When plans to build a dam on the Euphrates threatened flooding for all these mosaics, efforts were made to relocate them to a museum. (Some remain in Zeugma, flooded and not flooded, with new ones being discovered from time to time as well.) Completed in 2011, the Zeugma Mosaic Museum offers 1,700 square meters of mosaics.
Zeugma itself was a town along the Euphrates River, founded by Seleucus Nicator, a general and successor to Alexander the Great. The Romans took the place in the first century B.C.E. Some wealthy folks had some mighty nice looking villas but their golden days came to an end when Parthians (Ancient Persians) sacked and destroyed the city sometime around 253 C.E. Fortunately, for nearly 1,800 years these mosaic floors were preserved under the ruins. While some are mounted on the walls here like artworks, many are laid out again as floors and the museum has constructed hints of homes and columns to create a really nice viewing experience.
A second big salon full of large mosaics is also impressive but may seem disappointing after you’ve gone through the first building. These feature a lot of animal and geometric designs.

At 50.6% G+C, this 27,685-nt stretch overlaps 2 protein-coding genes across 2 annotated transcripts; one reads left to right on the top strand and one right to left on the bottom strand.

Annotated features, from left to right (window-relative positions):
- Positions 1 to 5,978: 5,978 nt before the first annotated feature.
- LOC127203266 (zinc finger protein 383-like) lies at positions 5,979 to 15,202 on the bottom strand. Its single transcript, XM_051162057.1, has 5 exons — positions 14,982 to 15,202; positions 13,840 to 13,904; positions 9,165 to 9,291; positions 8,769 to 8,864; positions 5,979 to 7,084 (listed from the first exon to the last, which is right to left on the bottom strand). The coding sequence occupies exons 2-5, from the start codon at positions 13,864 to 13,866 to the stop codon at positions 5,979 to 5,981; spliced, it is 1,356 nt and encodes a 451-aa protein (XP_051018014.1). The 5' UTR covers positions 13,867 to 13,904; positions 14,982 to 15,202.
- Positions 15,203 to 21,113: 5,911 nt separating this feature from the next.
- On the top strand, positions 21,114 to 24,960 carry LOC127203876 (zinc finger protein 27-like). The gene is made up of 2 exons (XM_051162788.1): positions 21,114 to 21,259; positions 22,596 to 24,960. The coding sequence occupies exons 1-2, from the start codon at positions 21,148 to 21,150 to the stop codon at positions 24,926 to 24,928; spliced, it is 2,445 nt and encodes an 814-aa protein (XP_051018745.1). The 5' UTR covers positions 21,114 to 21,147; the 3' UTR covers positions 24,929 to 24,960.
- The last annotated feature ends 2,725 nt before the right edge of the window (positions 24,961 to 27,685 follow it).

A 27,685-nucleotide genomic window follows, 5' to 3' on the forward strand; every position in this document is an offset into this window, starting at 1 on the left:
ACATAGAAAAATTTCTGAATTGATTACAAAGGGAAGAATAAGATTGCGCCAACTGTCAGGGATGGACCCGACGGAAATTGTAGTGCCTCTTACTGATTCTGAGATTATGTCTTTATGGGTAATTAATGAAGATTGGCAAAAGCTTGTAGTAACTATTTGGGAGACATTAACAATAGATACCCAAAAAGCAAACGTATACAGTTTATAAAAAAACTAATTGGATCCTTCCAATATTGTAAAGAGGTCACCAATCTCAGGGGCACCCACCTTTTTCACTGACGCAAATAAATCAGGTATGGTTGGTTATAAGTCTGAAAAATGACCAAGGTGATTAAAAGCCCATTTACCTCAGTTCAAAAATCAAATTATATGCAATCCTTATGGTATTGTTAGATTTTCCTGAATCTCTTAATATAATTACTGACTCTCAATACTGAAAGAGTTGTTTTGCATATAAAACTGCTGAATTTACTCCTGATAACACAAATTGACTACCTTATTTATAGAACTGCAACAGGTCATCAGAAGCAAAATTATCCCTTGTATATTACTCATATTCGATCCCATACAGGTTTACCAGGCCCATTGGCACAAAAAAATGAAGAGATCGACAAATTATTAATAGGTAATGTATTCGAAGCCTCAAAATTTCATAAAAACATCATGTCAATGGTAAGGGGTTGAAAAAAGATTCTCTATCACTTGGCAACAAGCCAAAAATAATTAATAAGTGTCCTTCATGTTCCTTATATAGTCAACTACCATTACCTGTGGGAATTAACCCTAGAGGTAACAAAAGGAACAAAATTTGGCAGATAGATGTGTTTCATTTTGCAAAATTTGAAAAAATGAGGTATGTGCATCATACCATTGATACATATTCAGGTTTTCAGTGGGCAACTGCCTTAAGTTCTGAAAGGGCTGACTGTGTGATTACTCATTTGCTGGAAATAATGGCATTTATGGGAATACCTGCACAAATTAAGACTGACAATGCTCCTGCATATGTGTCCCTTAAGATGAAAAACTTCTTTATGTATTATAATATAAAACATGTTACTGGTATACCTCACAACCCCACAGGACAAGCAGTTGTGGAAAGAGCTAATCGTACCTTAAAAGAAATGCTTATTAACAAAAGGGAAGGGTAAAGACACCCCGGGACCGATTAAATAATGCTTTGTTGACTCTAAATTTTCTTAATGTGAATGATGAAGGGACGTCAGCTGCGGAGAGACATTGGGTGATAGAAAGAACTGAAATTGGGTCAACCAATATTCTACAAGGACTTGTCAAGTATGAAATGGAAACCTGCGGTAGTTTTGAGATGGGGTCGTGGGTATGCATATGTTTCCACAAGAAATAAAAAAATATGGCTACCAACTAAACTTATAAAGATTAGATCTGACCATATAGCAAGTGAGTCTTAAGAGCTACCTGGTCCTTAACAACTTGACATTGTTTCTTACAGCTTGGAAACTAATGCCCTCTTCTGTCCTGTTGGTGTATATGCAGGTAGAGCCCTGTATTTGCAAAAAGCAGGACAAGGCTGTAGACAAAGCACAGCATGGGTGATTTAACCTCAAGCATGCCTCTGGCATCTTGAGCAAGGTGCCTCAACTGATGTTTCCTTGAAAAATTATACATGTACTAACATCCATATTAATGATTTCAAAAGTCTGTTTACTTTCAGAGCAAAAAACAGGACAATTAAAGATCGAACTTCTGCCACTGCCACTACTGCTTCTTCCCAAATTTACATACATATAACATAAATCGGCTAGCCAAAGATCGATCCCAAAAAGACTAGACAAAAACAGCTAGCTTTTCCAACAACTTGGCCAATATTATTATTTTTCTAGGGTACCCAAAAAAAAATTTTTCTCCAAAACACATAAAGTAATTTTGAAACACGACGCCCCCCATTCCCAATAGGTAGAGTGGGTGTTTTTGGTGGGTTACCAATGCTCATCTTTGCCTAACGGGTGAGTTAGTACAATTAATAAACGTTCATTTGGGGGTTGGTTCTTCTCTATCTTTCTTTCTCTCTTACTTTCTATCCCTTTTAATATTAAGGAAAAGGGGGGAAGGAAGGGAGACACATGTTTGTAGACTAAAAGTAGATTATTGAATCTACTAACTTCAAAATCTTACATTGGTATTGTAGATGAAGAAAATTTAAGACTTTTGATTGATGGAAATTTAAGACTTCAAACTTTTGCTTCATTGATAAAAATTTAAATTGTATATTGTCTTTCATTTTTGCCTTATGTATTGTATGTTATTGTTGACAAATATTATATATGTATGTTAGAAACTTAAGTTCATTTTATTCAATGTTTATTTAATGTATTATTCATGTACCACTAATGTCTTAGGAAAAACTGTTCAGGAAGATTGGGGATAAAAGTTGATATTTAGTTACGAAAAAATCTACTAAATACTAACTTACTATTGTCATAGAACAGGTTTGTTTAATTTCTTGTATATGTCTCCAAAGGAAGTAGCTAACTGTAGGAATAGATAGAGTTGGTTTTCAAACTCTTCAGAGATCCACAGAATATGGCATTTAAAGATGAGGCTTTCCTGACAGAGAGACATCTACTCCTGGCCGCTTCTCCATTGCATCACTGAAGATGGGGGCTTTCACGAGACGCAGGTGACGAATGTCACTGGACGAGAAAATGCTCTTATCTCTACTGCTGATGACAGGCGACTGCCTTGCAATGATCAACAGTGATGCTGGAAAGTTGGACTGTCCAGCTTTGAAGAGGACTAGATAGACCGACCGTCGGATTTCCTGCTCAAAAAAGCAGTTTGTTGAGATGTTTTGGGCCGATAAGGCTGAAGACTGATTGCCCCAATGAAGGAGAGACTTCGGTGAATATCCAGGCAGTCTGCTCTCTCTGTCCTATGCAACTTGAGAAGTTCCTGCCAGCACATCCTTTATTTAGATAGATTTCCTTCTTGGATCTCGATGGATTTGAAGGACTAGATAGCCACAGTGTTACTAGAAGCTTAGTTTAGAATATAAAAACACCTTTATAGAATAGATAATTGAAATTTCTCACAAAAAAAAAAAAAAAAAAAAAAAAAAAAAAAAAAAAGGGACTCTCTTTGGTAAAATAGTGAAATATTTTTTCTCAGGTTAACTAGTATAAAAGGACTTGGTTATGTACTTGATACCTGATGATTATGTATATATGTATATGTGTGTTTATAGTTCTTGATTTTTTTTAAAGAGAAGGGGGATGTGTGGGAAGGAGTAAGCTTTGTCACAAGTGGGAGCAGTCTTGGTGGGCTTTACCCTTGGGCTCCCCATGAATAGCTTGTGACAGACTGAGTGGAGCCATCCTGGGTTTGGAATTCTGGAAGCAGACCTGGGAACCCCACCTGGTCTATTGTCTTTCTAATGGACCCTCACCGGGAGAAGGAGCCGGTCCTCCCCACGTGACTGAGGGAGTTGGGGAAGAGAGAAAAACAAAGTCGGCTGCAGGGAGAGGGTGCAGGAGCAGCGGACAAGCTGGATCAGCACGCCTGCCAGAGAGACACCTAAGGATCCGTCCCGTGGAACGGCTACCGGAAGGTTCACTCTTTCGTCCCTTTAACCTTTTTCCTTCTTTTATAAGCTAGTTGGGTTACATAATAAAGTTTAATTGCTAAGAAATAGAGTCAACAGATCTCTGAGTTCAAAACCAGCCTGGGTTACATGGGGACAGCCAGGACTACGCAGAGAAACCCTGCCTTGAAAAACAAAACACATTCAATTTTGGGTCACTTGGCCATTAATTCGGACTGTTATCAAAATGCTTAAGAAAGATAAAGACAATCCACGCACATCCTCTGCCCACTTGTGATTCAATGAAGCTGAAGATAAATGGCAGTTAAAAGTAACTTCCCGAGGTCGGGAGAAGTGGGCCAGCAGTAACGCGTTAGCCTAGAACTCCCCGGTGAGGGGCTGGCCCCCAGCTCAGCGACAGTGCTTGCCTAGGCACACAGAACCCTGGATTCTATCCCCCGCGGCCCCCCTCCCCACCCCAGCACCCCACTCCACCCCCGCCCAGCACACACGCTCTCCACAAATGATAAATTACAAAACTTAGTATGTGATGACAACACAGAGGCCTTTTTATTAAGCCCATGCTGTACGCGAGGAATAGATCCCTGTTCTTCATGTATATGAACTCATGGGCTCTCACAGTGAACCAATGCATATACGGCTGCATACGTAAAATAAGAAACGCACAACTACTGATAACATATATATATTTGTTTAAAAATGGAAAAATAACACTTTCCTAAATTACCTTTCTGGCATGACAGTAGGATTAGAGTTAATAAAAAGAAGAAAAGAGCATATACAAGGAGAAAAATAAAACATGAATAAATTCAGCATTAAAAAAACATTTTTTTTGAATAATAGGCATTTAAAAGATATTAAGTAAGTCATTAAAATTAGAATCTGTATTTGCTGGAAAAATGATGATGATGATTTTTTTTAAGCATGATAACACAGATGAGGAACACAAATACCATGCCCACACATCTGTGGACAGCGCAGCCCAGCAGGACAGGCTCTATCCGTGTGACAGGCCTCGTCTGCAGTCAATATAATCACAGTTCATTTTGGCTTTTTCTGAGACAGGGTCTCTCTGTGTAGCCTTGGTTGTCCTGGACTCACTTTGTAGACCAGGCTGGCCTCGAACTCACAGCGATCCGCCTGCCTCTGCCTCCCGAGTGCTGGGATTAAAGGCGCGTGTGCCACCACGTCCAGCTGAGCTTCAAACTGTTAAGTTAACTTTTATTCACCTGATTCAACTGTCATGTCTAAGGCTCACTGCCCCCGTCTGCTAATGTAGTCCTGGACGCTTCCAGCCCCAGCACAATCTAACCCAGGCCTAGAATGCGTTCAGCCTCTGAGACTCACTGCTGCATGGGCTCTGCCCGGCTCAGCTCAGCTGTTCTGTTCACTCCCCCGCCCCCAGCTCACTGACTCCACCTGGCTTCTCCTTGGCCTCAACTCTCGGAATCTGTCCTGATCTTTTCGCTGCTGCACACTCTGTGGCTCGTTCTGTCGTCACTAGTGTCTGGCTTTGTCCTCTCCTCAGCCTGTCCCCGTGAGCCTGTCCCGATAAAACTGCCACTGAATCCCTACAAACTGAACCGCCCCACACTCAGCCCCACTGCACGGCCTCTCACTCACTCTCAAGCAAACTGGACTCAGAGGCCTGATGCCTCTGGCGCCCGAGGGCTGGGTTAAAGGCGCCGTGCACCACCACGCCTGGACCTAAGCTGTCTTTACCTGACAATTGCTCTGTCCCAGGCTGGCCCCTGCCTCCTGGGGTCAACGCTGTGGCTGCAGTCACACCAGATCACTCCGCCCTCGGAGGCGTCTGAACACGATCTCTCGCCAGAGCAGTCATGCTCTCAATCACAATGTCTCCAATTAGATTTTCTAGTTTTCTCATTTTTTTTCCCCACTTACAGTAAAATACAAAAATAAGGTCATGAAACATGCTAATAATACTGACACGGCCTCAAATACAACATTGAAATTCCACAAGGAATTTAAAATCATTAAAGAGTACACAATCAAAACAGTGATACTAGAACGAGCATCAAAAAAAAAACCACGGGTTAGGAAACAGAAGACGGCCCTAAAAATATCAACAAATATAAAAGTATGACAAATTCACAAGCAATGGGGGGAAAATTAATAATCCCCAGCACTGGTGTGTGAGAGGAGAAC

Some of the mosaics adorn the walls, others are laid out like the floors they once were. And you will find a few preserved frescoes as well.
The star of the show is referred to as the “Gypsy Girl Mosaic” though this is just a modern nickname for a strikingly done face that escaped the greedy fingers of looters by conveniently ending up under the pile of dirt and rubble the looters had made stealing other pieces. She has her own room at the museum, completely darkened but for the light on her face.
Read about our visit to Zeugma Mosaic Museum and our entire Gaziantep Trip on my blog.
Zeugma Mosaic Museum
Mithatpaşa Mahallesi Hacı Sani Konukoğlu Bulvarı 27500, Şehitkamil
GPS: 37.074889, 37.386128
+90 (342) 325-2727
Admission was 10 TL (roughly $5)
Flights from Istanbul to Gaziantep can be rather cheap, as low as about $100 r/t and cheapest if you buy while special fares are still available. I’ve used CheapOair (an affiliate) for these internal Turkish flights as it lays out the comparisons with the little budget airlines nicely and typically has a little discount (use LASTMIN10 for a promo code). Unfortunately, flying there from other Turkish cities requires a flight back to Istanbul as the routes work like spokes. But hey, who doesn’t want to see Istanbul, right?